1. BUXUS Linnaeus, Sp. Pl. 2: 983. 1753; Gen. Pl. ed. 5, 423. 1754.
Box, boxwood [Latin buxus; from Greek pyxos (or puxos), name for box tree, of uncertain origin but supposedly from pyknos, dense, solid, alluding to excellent wood]
Shrubs [trees], not clonal. Leaves opposite or subopposite; blade margins entire, surfaces shiny. Inflorescences axillary and terminal, spikes or capitate clusters [racemes]. Staminate flowers basal; tepals 4; pistillode present. Pistillate flowers 1 per inflorescence, apical; tepals 5 or 6; ovary 2- or 3-carpellate; locules 1 per carpel; stigma decurrent; interstylar nectaries or nectariferous tissue present; ovules 2 per locule. Fruits capsules, broadly oblong [globose or ovoid], loculicidally dehiscent, splitting into 2 or 3 valves, forcibly ejecting seeds at maturity, usually glabrous; style persistent. Seeds 2 per locule, black, oblong; with rudimentary aril. x = 14.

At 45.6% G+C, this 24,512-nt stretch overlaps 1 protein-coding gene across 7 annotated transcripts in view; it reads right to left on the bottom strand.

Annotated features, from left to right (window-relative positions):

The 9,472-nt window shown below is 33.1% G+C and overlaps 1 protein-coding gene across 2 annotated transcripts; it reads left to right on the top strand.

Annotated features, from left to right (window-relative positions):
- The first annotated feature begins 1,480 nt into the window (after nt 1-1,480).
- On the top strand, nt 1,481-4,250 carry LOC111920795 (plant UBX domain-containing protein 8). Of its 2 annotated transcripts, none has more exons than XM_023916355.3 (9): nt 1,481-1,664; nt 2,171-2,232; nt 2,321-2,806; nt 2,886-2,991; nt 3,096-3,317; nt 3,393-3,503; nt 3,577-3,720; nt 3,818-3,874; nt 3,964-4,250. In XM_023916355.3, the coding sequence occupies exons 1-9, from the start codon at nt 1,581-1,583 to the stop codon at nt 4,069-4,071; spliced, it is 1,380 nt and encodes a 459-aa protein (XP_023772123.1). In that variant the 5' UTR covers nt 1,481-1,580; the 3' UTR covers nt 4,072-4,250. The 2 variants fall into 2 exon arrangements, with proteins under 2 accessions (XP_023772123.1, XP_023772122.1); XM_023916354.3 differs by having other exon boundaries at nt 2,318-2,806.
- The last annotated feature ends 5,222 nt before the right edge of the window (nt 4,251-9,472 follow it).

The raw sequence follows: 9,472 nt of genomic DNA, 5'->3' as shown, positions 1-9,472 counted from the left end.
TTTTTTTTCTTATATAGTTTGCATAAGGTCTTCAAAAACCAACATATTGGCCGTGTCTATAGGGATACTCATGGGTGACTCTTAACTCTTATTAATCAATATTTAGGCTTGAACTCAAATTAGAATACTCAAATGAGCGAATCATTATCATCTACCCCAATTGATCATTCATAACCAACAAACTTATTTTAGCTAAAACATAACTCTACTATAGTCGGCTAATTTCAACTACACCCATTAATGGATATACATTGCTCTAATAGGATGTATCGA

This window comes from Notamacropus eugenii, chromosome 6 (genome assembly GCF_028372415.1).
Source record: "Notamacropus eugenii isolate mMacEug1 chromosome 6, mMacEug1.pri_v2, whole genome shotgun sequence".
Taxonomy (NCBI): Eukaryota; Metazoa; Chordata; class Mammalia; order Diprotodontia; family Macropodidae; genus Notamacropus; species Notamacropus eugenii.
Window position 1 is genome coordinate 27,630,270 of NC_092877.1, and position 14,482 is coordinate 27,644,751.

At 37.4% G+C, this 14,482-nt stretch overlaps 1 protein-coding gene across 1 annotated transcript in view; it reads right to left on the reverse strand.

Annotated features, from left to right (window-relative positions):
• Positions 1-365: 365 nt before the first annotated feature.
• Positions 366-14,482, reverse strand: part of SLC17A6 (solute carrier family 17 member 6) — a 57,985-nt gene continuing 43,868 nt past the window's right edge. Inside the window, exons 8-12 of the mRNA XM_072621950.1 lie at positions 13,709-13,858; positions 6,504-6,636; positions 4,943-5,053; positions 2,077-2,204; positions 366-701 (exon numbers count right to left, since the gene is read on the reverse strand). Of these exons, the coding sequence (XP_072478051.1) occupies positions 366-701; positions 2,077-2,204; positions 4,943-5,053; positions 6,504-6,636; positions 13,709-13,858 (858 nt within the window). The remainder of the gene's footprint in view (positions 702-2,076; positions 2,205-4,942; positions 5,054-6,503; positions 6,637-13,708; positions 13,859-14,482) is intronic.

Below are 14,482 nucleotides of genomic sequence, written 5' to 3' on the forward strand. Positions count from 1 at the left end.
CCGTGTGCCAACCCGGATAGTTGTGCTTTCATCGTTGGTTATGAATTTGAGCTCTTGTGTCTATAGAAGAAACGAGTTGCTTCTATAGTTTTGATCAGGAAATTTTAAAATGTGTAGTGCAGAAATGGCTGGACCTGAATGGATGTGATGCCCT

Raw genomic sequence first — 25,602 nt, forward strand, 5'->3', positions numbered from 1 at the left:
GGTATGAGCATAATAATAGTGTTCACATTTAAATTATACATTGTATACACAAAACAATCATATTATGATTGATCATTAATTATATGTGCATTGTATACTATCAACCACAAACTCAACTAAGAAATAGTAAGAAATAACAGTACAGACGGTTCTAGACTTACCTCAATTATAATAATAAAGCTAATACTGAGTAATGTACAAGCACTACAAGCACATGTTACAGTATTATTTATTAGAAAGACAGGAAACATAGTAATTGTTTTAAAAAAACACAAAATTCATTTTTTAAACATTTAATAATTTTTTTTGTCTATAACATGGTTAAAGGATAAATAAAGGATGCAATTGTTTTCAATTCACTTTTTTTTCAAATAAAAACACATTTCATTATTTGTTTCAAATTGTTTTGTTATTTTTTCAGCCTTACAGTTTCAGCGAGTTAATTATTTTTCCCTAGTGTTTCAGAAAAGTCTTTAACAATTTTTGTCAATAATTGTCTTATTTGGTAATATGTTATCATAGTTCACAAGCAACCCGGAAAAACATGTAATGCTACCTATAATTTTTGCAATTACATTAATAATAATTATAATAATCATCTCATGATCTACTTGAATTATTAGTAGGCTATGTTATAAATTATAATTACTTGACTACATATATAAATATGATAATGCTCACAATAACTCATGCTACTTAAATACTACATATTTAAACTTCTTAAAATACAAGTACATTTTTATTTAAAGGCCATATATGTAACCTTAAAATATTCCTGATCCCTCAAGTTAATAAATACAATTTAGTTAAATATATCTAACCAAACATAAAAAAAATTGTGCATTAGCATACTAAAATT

Species ca. 70 (1 in the flora): introduced; Mexico, West Indies, Central America, n South America, Europe, Asia, Africa.
The structures subtending the pistillate flowers are ambiguous; they may be tepals or bracts. The taxonomy and nomenclature of Buxus are unsettled. Species and cultivars other than B. sempervirens are likely to persist from cultivation.